The University of Maryland, College Park is telling students in campus housing to “sequester in place” and will suspend in-person classes amid a rise in coronavirus cases.
Students were told Saturday morning to remain in their rooms and residence halls as much as possible starting at noon. If they go outside, it should only be for fresh air immediately outside residence halls or to pick up food, the university said.
The sequester-in-place also applies to sorority and fraternity houses on campus, the university said. In-person instruction will transition online starting Monday, but certain lab research can continue at reduced capacity.
UMD has been grappling with several clusters of three or more cases and outbreaks of five or more cases in on- and off-campus housing, the school said. Students who live off-campus are encouraged to stay home and limit activities.
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“We do not take lightly that these new measures impact everyday lives. We are keenly aware of the toll this virus is taking on our collective and individual mental health,” University President Darryll J. Pines said on Twitter.
The American Federation of State, County and Municipal Employees (AFSCME) released a statement Saturday which issued a harsh rebuke of the university’s handling of the pandemic, saying the union's “calls for greater safety measures, procedures, and protocols have been ignored for too long and this is part of the reason we continue to have bad outcomes on campuses.”
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“The USM continues to refuse to bargain comprehensive health and safety protocols with AFSCME so that every campus in the system has clear standards to protect the entire community,” Patrick Moran, the president of AFSCME Council 3, said.
The heightened measures are set to be in place through at least Feb. 27, the school said in a release.
Some students said they've gotten used to staying in.
"We're honestly already all virtual, like our classes are, so it's not going to be a big difference, but hopefully this will like open up things so that in the fall we can do in-person classes," one student said.
The University of Maryland's women's basketball game apparently wasn't affected by the stricter measures, and began at noon in the XFINITY Center as planned.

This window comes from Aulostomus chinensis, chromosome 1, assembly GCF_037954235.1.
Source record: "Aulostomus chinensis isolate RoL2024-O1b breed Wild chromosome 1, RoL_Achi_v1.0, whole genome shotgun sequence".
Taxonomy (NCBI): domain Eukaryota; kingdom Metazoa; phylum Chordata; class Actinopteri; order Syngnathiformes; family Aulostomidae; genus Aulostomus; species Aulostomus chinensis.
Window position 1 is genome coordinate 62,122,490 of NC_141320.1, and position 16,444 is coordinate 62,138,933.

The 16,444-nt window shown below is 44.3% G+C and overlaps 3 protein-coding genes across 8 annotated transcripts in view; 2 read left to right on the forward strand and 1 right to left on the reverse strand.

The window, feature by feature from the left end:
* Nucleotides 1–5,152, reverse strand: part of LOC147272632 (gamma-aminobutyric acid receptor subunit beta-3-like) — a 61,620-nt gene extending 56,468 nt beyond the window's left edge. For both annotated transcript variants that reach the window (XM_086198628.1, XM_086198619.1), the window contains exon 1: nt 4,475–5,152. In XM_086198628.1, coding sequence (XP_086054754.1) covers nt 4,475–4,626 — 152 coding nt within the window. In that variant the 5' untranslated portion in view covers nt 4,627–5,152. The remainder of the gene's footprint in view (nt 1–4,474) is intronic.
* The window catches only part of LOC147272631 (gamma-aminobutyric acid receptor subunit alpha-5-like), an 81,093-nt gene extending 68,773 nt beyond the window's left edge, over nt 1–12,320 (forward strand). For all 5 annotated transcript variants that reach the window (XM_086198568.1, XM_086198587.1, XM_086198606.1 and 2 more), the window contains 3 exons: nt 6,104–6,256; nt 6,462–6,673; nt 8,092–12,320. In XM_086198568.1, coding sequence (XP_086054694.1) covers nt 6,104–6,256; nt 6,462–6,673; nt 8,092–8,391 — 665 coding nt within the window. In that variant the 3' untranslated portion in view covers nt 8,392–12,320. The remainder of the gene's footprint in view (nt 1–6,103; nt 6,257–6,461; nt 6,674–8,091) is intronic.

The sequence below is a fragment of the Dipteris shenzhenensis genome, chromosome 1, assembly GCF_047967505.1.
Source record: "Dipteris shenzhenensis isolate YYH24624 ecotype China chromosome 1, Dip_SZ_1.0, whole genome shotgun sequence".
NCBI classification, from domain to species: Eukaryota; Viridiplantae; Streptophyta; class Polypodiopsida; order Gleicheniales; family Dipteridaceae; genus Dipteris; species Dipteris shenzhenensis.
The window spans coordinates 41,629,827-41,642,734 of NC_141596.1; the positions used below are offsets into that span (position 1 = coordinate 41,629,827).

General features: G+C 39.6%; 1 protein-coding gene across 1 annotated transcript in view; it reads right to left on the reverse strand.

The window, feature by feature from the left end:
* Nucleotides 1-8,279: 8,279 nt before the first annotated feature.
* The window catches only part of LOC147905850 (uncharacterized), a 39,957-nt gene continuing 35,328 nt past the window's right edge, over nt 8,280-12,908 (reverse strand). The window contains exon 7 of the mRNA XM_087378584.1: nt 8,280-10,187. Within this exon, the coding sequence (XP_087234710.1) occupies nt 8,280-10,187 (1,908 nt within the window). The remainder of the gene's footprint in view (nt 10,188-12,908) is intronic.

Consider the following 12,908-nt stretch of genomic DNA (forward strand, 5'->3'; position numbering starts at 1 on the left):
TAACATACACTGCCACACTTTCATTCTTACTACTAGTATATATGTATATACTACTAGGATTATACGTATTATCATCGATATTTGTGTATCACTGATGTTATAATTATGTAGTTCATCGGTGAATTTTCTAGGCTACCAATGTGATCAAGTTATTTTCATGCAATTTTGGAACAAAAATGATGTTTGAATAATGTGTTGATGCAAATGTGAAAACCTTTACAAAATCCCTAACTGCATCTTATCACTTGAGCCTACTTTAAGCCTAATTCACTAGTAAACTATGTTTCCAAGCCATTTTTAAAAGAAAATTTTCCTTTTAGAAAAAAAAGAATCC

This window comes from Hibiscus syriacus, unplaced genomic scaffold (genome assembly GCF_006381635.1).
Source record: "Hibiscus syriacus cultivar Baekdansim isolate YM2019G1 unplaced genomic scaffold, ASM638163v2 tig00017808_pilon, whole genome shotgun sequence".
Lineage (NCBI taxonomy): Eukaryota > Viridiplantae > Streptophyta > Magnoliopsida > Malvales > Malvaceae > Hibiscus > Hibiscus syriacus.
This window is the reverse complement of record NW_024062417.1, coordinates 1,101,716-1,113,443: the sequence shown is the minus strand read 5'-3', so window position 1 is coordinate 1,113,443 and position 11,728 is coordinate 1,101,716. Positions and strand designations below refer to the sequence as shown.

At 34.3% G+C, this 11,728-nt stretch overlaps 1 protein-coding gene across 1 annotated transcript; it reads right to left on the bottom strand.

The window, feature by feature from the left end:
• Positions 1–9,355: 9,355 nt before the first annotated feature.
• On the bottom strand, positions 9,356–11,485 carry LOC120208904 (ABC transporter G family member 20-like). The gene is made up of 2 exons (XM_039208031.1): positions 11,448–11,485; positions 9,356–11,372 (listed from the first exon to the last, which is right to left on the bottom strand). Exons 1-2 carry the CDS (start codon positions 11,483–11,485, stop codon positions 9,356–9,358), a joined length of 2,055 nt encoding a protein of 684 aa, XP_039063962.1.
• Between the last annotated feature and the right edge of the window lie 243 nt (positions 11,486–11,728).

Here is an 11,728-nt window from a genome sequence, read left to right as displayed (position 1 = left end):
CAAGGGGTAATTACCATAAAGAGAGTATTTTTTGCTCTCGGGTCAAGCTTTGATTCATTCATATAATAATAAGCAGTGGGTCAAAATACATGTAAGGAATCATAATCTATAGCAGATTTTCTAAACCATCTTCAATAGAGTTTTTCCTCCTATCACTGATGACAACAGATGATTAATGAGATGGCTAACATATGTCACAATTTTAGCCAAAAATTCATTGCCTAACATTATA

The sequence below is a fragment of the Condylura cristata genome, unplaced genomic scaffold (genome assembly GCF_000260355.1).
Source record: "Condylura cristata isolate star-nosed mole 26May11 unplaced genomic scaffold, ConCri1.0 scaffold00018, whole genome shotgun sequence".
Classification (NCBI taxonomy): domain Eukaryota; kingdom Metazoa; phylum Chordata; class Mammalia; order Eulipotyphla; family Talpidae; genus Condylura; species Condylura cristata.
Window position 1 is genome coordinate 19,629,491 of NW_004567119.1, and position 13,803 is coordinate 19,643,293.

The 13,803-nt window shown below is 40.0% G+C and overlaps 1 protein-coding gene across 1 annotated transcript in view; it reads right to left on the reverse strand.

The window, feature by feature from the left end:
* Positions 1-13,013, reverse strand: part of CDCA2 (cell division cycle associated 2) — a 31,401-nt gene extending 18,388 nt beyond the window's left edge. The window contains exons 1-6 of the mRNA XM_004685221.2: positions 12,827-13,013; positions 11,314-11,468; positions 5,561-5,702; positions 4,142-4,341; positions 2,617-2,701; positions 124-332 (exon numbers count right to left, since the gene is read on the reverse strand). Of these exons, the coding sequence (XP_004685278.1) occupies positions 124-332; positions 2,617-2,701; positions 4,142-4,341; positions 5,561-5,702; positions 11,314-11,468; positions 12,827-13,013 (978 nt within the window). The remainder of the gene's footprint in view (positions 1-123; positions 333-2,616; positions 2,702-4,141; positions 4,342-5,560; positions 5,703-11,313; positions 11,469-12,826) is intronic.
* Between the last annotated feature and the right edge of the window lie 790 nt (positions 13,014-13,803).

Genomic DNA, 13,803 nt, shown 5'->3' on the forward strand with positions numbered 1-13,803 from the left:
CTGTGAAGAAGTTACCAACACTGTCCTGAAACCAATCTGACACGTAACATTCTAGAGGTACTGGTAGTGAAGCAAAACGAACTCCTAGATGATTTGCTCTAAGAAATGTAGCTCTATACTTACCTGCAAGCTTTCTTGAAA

Under the heightened measures, only certain students are allowed to report for work, including at Resident Life, Residential Facilities, Dining Services and Testing in Stamp, the university said.
"It's frustrating in the short term," another student said. "You come down to Maryland for the college experience, but it's not the administration's fault that Covid is happening, so I think it's the right call in the long term."
“Every day more and more people get sick at the College Park campus and yet the administration and the USM refuse to bargain with us, the workers charged with keeping our campuses safe. We have been calling for more testing, screening, PPE, protocols, and more for months but it falls on deaf ears,” Todd Holden, president of AFSCME Local 1072, which represents over 3,300 workers at UMCP and UMGC, said.
Maryland says it is testing students who come to campus twice a month. The school's data dashboard case numbers were last updated a week ago.
In response to the rise in cases, this week the university began implementing stricter measures to slow the spread of the virus.
Gatherings were limited, the Eppley Recreation Center was closed and the university said it would strongly enforce social distancing.
Holden said the union met Friday with the administration about ensuring frontline workers received extra COVID leave "because they keep getting exposed to or sick with COVID. UMCP refused."
He also said they were not informed during that meeting about the "pending campus wide shut down and how our members, who clean, cook and maintain dormitories, academic and administrative buildings on campus, will do their jobs with infected students in dorms throughout campus."
UMD said it communicated to the union in November "its desire and intent to begin collective bargaining negotiations over successor agreements... earlier than usual."
"During collective bargaining negotiations, all topics brought to the table will be discussed and considered as required, which may include discussions over COVID-19-related working conditions," UMD said.
News4's Darcy Spencer contributed to this report.